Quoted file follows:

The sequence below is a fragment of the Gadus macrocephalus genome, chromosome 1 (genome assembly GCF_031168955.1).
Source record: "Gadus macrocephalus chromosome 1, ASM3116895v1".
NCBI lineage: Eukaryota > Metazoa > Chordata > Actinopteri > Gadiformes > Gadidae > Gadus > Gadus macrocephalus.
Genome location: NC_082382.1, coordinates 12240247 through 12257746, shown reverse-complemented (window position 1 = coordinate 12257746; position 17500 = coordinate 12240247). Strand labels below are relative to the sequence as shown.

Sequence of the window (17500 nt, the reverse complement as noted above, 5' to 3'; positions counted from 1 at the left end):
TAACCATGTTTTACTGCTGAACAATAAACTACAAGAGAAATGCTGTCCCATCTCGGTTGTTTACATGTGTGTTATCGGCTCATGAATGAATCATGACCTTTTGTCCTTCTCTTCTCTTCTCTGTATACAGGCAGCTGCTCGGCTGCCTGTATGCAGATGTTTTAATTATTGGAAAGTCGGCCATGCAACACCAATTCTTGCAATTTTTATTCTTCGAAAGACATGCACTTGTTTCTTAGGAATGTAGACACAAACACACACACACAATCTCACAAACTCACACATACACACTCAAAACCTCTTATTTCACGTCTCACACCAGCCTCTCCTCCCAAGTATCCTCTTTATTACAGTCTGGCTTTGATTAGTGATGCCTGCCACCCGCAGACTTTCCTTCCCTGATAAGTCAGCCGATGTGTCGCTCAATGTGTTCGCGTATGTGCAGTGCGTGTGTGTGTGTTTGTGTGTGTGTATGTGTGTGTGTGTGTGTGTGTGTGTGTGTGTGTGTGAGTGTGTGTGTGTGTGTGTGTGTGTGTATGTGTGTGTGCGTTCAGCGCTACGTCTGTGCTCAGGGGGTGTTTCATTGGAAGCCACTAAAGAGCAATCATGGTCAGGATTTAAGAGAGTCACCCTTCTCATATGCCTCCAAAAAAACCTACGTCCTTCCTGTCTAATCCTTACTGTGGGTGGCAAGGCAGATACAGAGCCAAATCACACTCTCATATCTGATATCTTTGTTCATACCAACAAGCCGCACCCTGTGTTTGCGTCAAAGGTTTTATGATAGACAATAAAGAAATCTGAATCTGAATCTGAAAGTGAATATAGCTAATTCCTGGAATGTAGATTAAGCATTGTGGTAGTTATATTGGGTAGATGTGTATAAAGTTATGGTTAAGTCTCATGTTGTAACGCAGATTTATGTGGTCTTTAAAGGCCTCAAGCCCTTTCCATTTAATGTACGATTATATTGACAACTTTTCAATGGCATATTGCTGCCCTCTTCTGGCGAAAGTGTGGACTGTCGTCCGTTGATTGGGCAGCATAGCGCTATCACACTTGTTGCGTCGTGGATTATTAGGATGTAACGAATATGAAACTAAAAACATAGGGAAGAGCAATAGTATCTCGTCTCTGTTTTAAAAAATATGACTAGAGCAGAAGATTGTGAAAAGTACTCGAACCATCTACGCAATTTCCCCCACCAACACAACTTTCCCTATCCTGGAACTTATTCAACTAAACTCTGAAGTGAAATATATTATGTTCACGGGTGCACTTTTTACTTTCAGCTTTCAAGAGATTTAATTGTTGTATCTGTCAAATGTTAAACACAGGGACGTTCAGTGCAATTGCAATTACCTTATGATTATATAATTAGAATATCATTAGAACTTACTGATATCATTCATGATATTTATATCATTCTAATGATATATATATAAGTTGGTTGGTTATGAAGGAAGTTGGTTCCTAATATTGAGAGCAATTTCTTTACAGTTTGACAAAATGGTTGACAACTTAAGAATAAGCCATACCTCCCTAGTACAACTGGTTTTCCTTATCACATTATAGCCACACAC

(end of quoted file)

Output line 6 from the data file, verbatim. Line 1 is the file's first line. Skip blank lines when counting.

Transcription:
TAACCATGTTTTACTGCTGAACAATAAACTACAAGAGAAATGCTGTCCCATCTCGGTTGTTTACATGTGTGTTATCGGCTCATGAATGAATCATGACCTTTTGTCCTTCTCTTCTCTTCTCTGTATACAGGCAGCTGCTCGGCTGCCTGTATGCAGATGTTTTAATTATTGGAAAGTCGGCCATGCAACACCAATTCTTGCAATTTTTATTCTTCGAAAGACATGCACTTGTTTCTTAGGAATGTAGACACAAACACACACACACAATCTCACAAACTCACACATACACACTCAAAACCTCTTATTTCACGTCTCACACCAGCCTCTCCTCCCAAGTATCCTCTTTATTACAGTCTGGCTTTGATTAGTGATGCCTGCCACCCGCAGACTTTCCTTCCCTGATAAGTCAGCCGATGTGTCGCTCAATGTGTTCGCGTATGTGCAGTGCGTGTGTGTGTGTTTGTGTGTGTGTATGTGTGTGTGTGTGTGTGTGTGTGTGTGTGTGTGTGAGTGTGTGTGTGTGTGTGTGTGTGTGTATGTGTGTGTGCGTTCAGCGCTACGTCTGTGCTCAGGGGGTGTTTCATTGGAAGCCACTAAAGAGCAATCATGGTCAGGATTTAAGAGAGTCACCCTTCTCATATGCCTCCAAAAAAACCTACGTCCTTCCTGTCTAATCCTTACTGTGGGTGGCAAGGCAGATACAGAGCCAAATCACACTCTCATATCTGATATCTTTGTTCATACCAACAAGCCGCACCCTGTGTTTGCGTCAAAGGTTTTATGATAGACAATAAAGAAATCTGAATCTGAATCTGAAAGTGAATATAGCTAATTCCTGGAATGTAGATTAAGCATTGTGGTAGTTATATTGGGTAGATGTGTATAAAGTTATGGTTAAGTCTCATGTTGTAACGCAGATTTATGTGGTCTTTAAAGGCCTCAAGCCCTTTCCATTTAATGTACGATTATATTGACAACTTTTCAATGGCATATTGCTGCCCTCTTCTGGCGAAAGTGTGGACTGTCGTCCGTTGATTGGGCAGCATAGCGCTATCACACTTGTTGCGTCGTGGATTATTAGGATGTAACGAATATGAAACTAAAAACATAGGGAAGAGCAATAGTATCTCGTCTCTGTTTTAAAAAATATGACTAGAGCAGAAGATTGTGAAAAGTACTCGAACCATCTACGCAATTTCCCCCACCAACACAACTTTCCCTATCCTGGAACTTATTCAACTAAACTCTGAAGTGAAATATATTATGTTCACGGGTGCACTTTTTACTTTCAGCTTTCAAGAGATTTAATTGTTGTATCTGTCAAATGTTAAACACAGGGACGTTCAGTGCAATTGCAATTACCTTATGATTATATAATTAGAATATCATTAGAACTTACTGATATCATTCATGATATTTATATCATTCTAATGATATATATATAAGTTGGTTGGTTATGAAGGAAGTTGGTTCCTAATATTGAGAGCAATTTCTTTACAGTTTGACAAAATGGTTGACAACTTAAGAATAAGCCATACCTCCCTAGTACAACTGGTTTTCCTTATCACATTATAGCCACACAC